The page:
Arable farmers will need to sign a sustainability declaration for oilseed rape sold from harvest 2011 or suffer a price penalty, traders have warned.
The declaration is to confirm the rapeseed is grown to the standard required under the Renewable Energy Directive (RED) for biofuel. Almost all crops grown in the EU should meet the criteria, and in the UK the Red Tractor standard and grain passports should prove compliance. But these are not yet recognised by the German authorities, responsible for most of the EU’s biodiesel production.
“The Germans are being bloody awkward,” said NFU combinable crops chairman Ian Backhouse. “They’ll only accept their own approved schemes. It’s frustrating because the NFU’s vision for the Red Tractor is that it brings all requirements for UK farmers into one scheme.”
Instead farmers will have to sign a declaration sent to them by every merchant they deal with. This confirms that the rapeseed meets International Sustainability and Carbon Certification (ISCC) standards, specifically that:
• The crop was grown on areas classed as farmland on 1 January 2008
• Official restrictions on protected areas are complied with
• Cross Compliance requirements are adhered to
• Sufficient field records are kept
• The crop meets the standard greenhouse gas balance.
NFU chief arable adviser Guy Gagen said: “The inclusion of greenhouse gas balance is totally unnecessary, and we are not happy that this is open-ended and exposes farmers to another auditing body. But the German biodiesel market is an important export market so we have to play by their rules.”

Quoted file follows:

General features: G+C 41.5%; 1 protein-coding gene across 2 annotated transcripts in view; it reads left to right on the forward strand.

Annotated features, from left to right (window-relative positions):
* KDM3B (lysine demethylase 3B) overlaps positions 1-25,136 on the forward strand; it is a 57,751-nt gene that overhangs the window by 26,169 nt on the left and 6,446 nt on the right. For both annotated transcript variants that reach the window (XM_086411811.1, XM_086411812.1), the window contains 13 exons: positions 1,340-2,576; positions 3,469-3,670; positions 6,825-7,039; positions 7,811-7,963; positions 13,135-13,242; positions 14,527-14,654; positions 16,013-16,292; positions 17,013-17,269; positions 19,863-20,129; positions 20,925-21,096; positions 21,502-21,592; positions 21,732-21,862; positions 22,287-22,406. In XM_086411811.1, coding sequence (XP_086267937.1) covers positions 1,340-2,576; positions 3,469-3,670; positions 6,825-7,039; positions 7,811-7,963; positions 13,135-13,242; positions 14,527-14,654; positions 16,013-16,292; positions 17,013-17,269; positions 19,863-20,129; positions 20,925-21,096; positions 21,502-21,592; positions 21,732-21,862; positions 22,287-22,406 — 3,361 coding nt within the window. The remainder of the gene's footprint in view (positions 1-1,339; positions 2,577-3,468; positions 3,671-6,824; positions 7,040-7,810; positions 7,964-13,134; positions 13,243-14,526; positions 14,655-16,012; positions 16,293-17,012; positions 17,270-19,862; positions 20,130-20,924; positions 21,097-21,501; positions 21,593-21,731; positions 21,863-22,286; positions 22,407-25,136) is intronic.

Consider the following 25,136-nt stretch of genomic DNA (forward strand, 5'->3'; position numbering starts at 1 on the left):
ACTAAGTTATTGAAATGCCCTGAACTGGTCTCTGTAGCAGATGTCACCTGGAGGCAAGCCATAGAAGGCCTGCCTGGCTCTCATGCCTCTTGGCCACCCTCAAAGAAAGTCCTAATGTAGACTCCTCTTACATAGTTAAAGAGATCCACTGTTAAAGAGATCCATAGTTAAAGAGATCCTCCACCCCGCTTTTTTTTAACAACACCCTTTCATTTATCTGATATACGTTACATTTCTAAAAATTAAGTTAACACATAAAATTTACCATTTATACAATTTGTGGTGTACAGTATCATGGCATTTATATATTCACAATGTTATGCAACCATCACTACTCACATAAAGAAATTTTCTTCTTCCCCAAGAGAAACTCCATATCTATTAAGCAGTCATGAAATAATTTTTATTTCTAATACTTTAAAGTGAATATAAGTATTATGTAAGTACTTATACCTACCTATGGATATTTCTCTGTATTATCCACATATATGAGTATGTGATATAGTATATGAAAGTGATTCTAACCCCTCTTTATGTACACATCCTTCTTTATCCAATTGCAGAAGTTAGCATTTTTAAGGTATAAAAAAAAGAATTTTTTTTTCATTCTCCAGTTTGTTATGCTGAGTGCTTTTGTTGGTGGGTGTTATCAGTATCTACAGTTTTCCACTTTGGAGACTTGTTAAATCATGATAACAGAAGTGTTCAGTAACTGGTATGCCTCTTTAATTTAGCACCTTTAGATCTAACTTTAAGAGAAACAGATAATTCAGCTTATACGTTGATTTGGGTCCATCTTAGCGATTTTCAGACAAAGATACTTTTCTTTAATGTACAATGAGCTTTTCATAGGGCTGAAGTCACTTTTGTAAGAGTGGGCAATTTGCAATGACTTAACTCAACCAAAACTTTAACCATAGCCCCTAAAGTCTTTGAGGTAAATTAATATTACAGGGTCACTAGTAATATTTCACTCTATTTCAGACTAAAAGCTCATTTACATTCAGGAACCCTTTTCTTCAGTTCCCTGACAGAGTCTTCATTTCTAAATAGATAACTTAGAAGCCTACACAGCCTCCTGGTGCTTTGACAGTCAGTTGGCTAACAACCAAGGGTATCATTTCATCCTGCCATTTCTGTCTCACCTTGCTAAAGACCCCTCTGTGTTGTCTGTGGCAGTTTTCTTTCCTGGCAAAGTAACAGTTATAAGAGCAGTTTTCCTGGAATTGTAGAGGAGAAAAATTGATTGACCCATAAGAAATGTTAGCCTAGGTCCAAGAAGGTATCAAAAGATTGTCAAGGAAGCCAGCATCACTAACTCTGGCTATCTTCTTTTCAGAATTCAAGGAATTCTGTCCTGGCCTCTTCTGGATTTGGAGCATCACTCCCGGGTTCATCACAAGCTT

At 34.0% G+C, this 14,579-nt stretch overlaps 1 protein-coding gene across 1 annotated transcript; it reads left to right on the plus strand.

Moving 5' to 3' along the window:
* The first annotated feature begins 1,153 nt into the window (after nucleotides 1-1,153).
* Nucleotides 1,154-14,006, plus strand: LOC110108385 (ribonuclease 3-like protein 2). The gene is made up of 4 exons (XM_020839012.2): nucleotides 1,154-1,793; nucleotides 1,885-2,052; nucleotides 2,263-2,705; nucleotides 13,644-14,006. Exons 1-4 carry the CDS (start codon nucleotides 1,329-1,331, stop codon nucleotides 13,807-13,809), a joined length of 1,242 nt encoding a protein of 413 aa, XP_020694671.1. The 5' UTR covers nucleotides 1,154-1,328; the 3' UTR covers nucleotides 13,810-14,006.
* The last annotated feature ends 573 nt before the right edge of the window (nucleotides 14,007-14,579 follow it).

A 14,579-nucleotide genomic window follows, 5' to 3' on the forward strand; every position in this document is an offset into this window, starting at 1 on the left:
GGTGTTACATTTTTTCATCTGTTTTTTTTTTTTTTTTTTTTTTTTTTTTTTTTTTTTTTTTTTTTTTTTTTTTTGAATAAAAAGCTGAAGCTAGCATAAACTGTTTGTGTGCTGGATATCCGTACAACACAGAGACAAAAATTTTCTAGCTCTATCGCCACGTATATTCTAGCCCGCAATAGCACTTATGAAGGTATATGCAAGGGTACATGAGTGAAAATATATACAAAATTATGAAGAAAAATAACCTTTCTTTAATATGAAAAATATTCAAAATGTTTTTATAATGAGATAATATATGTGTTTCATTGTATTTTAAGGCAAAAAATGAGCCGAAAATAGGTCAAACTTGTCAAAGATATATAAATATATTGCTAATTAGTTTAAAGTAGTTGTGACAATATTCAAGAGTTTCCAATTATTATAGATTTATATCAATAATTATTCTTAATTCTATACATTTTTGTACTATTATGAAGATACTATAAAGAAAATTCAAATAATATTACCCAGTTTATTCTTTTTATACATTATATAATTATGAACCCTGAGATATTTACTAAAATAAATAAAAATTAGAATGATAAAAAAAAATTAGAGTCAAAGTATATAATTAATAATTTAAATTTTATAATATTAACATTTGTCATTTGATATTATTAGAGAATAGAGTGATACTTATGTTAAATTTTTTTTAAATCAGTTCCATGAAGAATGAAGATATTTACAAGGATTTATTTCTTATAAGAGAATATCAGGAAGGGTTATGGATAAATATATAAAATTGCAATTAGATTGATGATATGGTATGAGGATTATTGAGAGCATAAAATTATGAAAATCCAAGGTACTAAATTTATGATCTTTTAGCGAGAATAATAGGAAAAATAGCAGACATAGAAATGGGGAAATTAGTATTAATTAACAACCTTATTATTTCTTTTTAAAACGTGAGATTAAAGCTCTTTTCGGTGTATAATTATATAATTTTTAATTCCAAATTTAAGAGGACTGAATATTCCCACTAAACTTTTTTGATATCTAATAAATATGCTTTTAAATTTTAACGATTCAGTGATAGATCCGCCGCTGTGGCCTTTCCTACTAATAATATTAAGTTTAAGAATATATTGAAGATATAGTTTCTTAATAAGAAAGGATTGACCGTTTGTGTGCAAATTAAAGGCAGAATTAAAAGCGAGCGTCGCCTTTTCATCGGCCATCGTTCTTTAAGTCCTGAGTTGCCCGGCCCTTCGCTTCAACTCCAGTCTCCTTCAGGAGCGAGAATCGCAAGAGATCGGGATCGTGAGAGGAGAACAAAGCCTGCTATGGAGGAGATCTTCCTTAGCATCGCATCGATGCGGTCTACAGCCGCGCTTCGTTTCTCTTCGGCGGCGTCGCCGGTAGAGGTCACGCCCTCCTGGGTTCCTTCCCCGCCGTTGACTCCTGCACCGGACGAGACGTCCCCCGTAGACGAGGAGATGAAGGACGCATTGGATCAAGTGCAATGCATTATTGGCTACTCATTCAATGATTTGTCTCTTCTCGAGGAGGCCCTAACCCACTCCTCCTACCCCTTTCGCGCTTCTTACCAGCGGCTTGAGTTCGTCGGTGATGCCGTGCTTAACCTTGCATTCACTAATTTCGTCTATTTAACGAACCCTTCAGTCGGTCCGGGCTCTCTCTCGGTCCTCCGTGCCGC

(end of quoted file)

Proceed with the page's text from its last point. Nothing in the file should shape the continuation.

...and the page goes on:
The RED allows for Commission-approved schemes to be accepted. The NFU has been putting the Red Tractor through the painstaking process of ensuring this. “We expect it be approved sometime during 2011 crop marketing year. The Germans will then have to recognise it, and it may open up other markets across the EU.”
Although only a small part of the UK crop actually goes into biodiesel, UK buyers don’t want to restrict their market. ADM and Cargill have already stated buying terms for mills from harvest 2011 that include compliance to RED requirements.
“It could result in a two-tier market – sustainable and non-sustainable,” said Openfield’s head of oilseed rape trading John Thorpe.
Gleadell Agriculture’s Jonathan Lane noted that uncertainty over whether the futures market is based on rapeseed declared as sustainable was making it difficult for merchants to trade. “It’s likely rapeseed that isn’t declared as sustainable will trade at a massive discount,” he added.
“This has caused a huge amount of extra work for no return to gather information that’s already gathered for a directive that really isn’t applicable to crops grown in the EU27.”
The RED ensures the EU’s biofuel requirement does not put the world’s areas of high biodiversity, such as rainforest or peat bogs, under threat.